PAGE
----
Médecine et droit: le devoir de conscience

Christian Byk

Revue generale de droit
Revue generale de droit

The powers of medicine, as well as the faith put into it, endows the doctor a particular place within our social organisation. Possessor of its knowledge on the actions on the bodies, its power interferes with that of the society elites which imposes limits as well as obligations to profit the search of individual and collective well being. The doctor, magician or therapist, incites fear from the moment he attributes his powers only on the basis of his knowledge. We therefore have to consider him on the same level as the rest of society and while recognizing the special role of his profession, make sure that he is aware that he is not above the law, that he is linked to each of his patients due to the trust that they place in him. But this contract between two individuals is as well, and increasingly a social contract which places the medical practice in the complex game of social relations, even if at times it is seen on a more economic level. And that is why it is important to insert another social limit that would remind the doctor that his interventions affect the human body, and therefore the respect of a person and her identity and integrity. A medical science that is too proud or paternalistic, cannot keep to itself the mastery of new biomedical technology. It must be shared with his patients who now have a new role in healthcare, as holders of subjective rights. Should not the new “drama” of medical science, rather than imposing limits on some promoters of “promethenne” médecine, be that of reinforcing the obligations doctors have in general to serve their purpose towards social, collective and individual means that so often don’t inspire the trust that should be linked to conscience? Slave of a collective healthcare system, the doctor should still feel useful if his freedom to serve those that he helps is preserved. This does not necessarily mean that his participation in establishing certain social norms is impossible, however, it requires a definition of those issues that are relevant to the medical function. This search towards equilibrium, however ambiguous, and some even say impossible, appears to be even more acute in the sphere of biomedical practices. The monopoly conserved—and even reinforced—of the physician to protect the individuals at the beginning or at the end of their life, is added to a doctor’s burden, to a certain extent, of the weight of all the individual’s desires, of contradictory interests, and desire to do all that is possible in a world with real limitation. We therefore have to admit that his conscience can allow him to decline care to the patients that require it when he cannot or does not want to change their wishes. But even by acting this way, and that is why the clause of conscience distinguishes itself from contractual liberty, the doctor who refuses the administration of care must continue to have compassion towards his patients. So we can now wager, based on what we have just stated, that the medical practice will be a contributing factor in making law conform to the role that Aguesseau wanted for justice: “Juger humainement des choses humaines”.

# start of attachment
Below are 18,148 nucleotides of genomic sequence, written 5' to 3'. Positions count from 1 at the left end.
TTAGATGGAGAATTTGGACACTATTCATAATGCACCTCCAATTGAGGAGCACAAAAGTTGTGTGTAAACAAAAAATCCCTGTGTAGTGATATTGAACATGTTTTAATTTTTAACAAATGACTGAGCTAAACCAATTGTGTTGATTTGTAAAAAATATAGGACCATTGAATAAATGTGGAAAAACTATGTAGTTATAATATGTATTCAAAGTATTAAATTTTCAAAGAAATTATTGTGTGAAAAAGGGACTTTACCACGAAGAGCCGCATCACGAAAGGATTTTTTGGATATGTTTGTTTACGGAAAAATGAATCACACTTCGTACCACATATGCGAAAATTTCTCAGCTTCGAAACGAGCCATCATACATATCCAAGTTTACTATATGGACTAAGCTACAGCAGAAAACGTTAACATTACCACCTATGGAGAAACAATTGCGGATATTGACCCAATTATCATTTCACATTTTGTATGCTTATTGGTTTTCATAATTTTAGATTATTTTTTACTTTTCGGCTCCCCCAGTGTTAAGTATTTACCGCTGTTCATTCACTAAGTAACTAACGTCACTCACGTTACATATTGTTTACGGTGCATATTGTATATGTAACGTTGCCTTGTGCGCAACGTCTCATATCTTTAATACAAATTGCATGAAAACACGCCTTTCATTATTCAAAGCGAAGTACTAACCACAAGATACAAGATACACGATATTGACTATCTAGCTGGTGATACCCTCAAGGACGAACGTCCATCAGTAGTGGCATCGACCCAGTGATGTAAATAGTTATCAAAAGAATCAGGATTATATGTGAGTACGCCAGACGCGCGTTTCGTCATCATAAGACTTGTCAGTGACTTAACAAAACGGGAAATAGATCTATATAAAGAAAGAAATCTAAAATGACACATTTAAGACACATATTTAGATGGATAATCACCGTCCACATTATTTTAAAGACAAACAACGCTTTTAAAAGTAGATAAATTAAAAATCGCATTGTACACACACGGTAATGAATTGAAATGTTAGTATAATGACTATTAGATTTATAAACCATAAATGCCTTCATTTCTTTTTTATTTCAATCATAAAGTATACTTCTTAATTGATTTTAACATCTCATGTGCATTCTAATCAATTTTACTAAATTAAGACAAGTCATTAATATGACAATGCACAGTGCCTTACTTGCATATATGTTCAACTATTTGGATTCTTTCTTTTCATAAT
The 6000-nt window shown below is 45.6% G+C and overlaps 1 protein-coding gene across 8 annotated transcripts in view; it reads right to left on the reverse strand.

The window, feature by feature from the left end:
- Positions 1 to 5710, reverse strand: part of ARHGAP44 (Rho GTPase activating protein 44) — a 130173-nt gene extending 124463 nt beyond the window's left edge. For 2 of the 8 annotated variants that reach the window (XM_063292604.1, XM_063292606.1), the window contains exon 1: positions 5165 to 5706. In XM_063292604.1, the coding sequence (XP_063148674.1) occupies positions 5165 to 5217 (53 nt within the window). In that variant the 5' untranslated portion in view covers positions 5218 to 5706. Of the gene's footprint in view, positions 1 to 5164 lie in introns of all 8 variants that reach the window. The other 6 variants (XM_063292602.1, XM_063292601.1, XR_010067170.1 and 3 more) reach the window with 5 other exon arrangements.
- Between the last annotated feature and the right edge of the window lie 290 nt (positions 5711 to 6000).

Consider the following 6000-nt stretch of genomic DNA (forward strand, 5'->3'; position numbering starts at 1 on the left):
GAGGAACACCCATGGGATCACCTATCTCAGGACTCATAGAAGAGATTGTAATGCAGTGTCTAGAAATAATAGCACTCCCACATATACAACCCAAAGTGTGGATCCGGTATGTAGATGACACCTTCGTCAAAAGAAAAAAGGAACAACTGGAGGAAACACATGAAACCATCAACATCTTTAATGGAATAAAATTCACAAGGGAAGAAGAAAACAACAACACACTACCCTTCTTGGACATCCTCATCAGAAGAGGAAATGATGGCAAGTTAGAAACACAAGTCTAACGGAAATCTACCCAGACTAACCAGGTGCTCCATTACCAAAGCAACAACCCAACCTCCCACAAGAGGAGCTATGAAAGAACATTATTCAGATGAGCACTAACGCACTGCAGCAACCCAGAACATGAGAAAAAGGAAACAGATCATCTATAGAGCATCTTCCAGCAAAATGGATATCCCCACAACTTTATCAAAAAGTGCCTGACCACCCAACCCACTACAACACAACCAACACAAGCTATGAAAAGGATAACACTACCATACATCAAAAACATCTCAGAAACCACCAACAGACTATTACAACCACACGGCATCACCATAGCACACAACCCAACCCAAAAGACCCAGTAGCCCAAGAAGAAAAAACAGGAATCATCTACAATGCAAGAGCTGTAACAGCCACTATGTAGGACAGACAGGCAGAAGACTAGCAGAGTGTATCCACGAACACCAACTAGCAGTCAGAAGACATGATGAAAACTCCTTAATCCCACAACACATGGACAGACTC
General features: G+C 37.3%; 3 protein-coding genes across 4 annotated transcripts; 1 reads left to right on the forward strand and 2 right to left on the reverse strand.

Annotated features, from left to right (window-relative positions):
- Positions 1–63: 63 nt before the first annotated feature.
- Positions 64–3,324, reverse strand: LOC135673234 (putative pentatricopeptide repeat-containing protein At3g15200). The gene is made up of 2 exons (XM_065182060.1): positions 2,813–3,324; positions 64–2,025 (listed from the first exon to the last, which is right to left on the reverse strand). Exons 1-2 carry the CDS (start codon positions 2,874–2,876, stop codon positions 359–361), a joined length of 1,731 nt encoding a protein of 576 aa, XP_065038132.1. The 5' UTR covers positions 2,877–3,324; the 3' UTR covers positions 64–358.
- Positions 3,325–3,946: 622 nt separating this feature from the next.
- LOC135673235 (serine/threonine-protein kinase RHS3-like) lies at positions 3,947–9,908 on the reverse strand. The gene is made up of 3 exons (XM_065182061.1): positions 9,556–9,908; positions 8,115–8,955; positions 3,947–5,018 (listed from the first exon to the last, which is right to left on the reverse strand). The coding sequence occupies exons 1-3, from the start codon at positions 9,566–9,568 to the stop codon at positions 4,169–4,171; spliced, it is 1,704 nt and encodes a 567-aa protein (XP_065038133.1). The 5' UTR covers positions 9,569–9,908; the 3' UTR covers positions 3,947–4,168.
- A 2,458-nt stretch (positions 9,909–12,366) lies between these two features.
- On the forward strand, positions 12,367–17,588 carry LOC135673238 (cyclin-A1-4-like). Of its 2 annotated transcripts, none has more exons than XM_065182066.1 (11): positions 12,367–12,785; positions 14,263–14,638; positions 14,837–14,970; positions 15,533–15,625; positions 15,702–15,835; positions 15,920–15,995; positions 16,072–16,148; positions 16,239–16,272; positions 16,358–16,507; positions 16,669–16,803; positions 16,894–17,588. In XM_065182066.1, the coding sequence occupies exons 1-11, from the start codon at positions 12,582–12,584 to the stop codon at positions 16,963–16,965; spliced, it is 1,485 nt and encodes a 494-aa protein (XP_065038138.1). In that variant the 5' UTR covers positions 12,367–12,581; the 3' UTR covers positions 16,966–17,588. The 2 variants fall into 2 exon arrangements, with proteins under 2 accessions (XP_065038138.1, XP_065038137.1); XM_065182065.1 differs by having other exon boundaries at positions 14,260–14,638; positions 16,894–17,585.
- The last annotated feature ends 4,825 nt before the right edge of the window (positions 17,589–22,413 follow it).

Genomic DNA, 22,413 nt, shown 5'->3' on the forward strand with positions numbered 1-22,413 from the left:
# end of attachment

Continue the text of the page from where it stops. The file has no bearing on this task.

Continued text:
Byk C. Médecine et droit: le devoir de conscience. Revue Generale de Droit. 1996;27(323-348.